Belinda's page @ BABS: http://www.babs.unsw.edu.au/staff_academic/dr-belinda-ferrari
Dr Ferrari's major interest is in microbial diversity of soil bacteria and the development of novel culturing approaches for the hitherto uncultured majority. Her development of a novel cultivation method for previously undescribed soil bacteria was recognised in Nature with an invitation to submit her protocol for publication. By combining microcultivation with single-cell technologies including flow cytometry or advanced micromanipulation, the growth of uncharacterised soil bacteria from both extreme and temporate soils is now possible. This high impact research is leading to a systems biology approach for understanding the function of these unknown bacteria in the environment by several groups worldwide. By applying microcultivation with next generation sequencing, and a collaboration with the Australian Antarctic Division, we are now beginning to understand the diversity of bacteria and fungi in polar regions, particularly with repect to the effects of diesel fuel contamination on population dynamics.
Ferrari has also made significant contributions to the development of fluorescence-based detection strategies for pathogens, particularly Cryptosporidium and Giardia. Since 2004, her involvement in the Environmental Biotechnology CRC Pathogen team at Macquarie University and UNSW has led to publication of over 12 refereed articles, 30 conference proceedings and 3 patent applications in the area of pathogen concentration and detection. The Pathogen team are developing a suite of online field systems to rapidly and accurately identify potential disease causing micro-organisms including Cryptosporidium, Giardia and E. coli. These new tools are currently under validation for rapid screening of pathogenic species by Health and Water authorities in the UK, USA and Australia.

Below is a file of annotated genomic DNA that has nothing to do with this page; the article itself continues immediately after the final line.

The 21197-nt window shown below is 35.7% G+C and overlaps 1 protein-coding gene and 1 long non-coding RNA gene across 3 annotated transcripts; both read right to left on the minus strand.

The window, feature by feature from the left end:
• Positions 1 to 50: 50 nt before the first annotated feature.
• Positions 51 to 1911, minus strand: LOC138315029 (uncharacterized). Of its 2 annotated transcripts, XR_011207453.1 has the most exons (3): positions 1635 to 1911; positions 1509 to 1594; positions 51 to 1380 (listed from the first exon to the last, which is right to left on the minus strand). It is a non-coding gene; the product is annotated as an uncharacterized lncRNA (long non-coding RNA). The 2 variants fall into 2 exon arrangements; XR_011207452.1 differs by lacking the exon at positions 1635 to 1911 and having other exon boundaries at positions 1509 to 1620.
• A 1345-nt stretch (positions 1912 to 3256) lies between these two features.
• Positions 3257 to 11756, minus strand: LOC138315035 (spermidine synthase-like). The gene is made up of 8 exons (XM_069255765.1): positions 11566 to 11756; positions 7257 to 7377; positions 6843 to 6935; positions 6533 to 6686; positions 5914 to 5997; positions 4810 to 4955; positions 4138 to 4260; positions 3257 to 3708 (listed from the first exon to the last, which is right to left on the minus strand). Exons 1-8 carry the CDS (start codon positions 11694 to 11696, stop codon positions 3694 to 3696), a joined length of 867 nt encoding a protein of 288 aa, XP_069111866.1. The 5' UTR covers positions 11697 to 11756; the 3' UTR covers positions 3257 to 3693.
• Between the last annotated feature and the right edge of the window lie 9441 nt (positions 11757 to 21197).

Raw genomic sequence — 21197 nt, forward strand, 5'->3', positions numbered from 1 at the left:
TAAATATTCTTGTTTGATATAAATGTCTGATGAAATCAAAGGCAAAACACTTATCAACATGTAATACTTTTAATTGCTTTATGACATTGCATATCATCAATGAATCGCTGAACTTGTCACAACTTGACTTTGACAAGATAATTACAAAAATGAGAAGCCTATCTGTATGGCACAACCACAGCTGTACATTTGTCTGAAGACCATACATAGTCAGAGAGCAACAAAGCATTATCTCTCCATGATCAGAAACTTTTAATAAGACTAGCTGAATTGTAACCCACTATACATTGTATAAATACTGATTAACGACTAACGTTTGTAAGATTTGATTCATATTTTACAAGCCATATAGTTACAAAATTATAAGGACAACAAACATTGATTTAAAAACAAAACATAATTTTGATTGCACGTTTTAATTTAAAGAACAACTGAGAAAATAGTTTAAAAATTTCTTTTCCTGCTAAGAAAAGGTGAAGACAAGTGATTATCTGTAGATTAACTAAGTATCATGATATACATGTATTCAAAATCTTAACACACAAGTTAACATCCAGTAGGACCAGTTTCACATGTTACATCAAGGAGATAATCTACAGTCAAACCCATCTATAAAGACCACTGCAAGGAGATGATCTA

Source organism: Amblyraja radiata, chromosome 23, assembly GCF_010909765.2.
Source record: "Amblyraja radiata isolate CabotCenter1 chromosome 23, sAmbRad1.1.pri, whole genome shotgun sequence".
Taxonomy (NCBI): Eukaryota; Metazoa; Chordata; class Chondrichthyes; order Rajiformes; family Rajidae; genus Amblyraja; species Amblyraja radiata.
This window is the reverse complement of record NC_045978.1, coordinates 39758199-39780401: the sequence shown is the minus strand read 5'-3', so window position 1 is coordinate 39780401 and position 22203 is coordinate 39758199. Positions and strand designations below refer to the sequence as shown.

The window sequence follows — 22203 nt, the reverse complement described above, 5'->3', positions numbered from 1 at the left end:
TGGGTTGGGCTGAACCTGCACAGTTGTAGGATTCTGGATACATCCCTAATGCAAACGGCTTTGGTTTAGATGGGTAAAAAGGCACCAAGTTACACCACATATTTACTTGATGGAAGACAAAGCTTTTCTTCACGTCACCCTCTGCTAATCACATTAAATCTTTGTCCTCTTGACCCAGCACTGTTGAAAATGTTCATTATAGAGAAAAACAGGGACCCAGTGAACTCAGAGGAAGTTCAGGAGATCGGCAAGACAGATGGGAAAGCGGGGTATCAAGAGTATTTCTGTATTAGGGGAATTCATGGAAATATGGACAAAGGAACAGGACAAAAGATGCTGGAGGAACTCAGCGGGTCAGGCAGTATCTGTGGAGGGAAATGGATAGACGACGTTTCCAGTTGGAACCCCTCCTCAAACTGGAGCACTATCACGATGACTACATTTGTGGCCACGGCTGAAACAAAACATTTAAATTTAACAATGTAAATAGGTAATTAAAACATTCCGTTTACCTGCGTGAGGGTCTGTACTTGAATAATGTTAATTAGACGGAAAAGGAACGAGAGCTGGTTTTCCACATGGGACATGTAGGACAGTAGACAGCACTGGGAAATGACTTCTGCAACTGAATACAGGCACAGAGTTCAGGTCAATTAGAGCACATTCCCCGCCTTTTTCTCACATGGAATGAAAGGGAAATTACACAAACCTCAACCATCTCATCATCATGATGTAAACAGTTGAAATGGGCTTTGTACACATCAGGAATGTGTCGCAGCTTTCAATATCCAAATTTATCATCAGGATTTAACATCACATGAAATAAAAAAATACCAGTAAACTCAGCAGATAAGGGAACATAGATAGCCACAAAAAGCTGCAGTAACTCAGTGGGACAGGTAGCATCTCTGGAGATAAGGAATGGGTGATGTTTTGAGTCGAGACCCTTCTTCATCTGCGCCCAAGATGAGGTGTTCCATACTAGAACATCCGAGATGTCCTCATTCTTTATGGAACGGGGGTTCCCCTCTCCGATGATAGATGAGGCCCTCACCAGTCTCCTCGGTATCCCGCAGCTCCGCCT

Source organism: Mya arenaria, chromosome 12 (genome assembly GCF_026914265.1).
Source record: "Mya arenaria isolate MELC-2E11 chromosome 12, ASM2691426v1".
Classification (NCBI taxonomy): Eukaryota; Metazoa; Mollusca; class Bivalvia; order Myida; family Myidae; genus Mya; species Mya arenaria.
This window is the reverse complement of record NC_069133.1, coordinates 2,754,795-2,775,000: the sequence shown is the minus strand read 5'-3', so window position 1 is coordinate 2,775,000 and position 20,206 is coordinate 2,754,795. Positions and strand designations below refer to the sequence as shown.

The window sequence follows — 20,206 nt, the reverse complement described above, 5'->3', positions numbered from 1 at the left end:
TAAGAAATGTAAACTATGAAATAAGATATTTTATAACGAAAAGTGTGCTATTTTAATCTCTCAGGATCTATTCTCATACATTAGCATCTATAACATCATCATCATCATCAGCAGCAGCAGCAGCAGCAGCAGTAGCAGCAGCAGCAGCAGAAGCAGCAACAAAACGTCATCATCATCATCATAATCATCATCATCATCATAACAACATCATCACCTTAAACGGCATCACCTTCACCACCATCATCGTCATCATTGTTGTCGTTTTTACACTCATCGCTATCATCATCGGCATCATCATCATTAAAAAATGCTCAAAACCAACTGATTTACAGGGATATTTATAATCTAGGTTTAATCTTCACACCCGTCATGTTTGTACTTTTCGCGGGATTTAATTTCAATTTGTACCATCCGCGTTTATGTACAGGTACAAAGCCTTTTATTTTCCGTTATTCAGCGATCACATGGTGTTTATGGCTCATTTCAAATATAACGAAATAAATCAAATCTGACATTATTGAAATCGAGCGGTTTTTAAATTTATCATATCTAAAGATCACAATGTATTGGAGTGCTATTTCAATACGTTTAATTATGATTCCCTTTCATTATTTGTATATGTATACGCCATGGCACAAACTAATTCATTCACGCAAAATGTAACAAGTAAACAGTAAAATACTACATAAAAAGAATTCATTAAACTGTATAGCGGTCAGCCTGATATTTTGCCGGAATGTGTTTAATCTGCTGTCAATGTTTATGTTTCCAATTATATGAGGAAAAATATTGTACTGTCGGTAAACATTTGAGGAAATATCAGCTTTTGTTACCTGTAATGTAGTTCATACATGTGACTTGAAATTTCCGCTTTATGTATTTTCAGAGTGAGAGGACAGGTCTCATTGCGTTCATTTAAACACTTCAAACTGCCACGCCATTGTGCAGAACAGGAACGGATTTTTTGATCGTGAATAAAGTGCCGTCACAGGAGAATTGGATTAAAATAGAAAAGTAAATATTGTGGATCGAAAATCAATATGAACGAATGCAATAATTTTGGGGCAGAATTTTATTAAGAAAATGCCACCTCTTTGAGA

Dr Ferrari's research is multidisciplinary, spanning the biomolecular sciences, particularly microbiology, biotechnology, genomics, flow cytometry and cell biology. Her greatest contribution has surrounded the use of emerging technologies for real world applications in microbiology and cell biology. This includes the development of an innovative method for cultivation of the 'yet to be cultured' bacterial majority and the development of biosensors and novel fluorescence strategies for monitoring microorganisms of interest to public health.